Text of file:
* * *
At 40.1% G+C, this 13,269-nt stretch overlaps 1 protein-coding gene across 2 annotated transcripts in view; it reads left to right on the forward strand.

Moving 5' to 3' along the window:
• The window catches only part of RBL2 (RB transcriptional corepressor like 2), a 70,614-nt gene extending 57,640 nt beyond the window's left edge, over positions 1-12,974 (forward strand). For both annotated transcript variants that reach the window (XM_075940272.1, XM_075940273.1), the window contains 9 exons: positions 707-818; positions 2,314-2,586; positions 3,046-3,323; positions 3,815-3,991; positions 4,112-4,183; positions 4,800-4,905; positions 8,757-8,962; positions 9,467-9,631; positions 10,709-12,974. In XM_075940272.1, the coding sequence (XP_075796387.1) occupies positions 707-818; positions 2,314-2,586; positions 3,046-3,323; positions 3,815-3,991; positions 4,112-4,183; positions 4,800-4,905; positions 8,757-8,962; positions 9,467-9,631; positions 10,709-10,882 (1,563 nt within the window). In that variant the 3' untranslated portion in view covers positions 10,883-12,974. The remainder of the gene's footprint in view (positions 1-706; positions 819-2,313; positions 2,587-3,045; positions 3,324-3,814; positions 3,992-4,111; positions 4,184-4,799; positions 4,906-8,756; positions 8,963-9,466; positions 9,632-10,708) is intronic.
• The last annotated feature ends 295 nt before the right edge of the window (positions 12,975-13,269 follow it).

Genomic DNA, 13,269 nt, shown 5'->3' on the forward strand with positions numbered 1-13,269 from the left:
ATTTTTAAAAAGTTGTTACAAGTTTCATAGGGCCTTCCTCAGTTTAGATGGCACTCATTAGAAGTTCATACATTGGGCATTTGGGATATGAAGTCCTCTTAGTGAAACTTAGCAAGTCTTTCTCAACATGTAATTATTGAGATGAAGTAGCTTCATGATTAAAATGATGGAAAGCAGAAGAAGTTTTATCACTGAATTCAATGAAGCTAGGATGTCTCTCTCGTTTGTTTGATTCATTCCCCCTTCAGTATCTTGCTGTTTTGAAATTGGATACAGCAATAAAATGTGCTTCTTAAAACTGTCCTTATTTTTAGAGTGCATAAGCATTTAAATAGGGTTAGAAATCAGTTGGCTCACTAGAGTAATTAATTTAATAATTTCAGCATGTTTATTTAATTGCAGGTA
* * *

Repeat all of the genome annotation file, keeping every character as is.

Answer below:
At 40.1% G+C, this 13,269-nt stretch overlaps 1 protein-coding gene across 2 annotated transcripts in view; it reads left to right on the forward strand.

Moving 5' to 3' along the window:
• The window catches only part of RBL2 (RB transcriptional corepressor like 2), a 70,614-nt gene extending 57,640 nt beyond the window's left edge, over positions 1-12,974 (forward strand). For both annotated transcript variants that reach the window (XM_075940272.1, XM_075940273.1), the window contains 9 exons: positions 707-818; positions 2,314-2,586; positions 3,046-3,323; positions 3,815-3,991; positions 4,112-4,183; positions 4,800-4,905; positions 8,757-8,962; positions 9,467-9,631; positions 10,709-12,974. In XM_075940272.1, the coding sequence (XP_075796387.1) occupies positions 707-818; positions 2,314-2,586; positions 3,046-3,323; positions 3,815-3,991; positions 4,112-4,183; positions 4,800-4,905; positions 8,757-8,962; positions 9,467-9,631; positions 10,709-10,882 (1,563 nt within the window). In that variant the 3' untranslated portion in view covers positions 10,883-12,974. The remainder of the gene's footprint in view (positions 1-706; positions 819-2,313; positions 2,587-3,045; positions 3,324-3,814; positions 3,992-4,111; positions 4,184-4,799; positions 4,906-8,756; positions 8,963-9,466; positions 9,632-10,708) is intronic.
• The last annotated feature ends 295 nt before the right edge of the window (positions 12,975-13,269 follow it).

Genomic DNA, 13,269 nt, shown 5'->3' on the forward strand with positions numbered 1-13,269 from the left:
ATTTTTAAAAAGTTGTTACAAGTTTCATAGGGCCTTCCTCAGTTTAGATGGCACTCATTAGAAGTTCATACATTGGGCATTTGGGATATGAAGTCCTCTTAGTGAAACTTAGCAAGTCTTTCTCAACATGTAATTATTGAGATGAAGTAGCTTCATGATTAAAATGATGGAAAGCAGAAGAAGTTTTATCACTGAATTCAATGAAGCTAGGATGTCTCTCTCGTTTGTTTGATTCATTCCCCCTTCAGTATCTTGCTGTTTTGAAATTGGATACAGCAATAAAATGTGCTTCTTAAAACTGTCCTTATTTTTAGAGTGCATAAGCATTTAAATAGGGTTAGAAATCAGTTGGCTCACTAGAGTAATTAATTTAATAATTTCAGCATGTTTATTTAATTGCAGGTA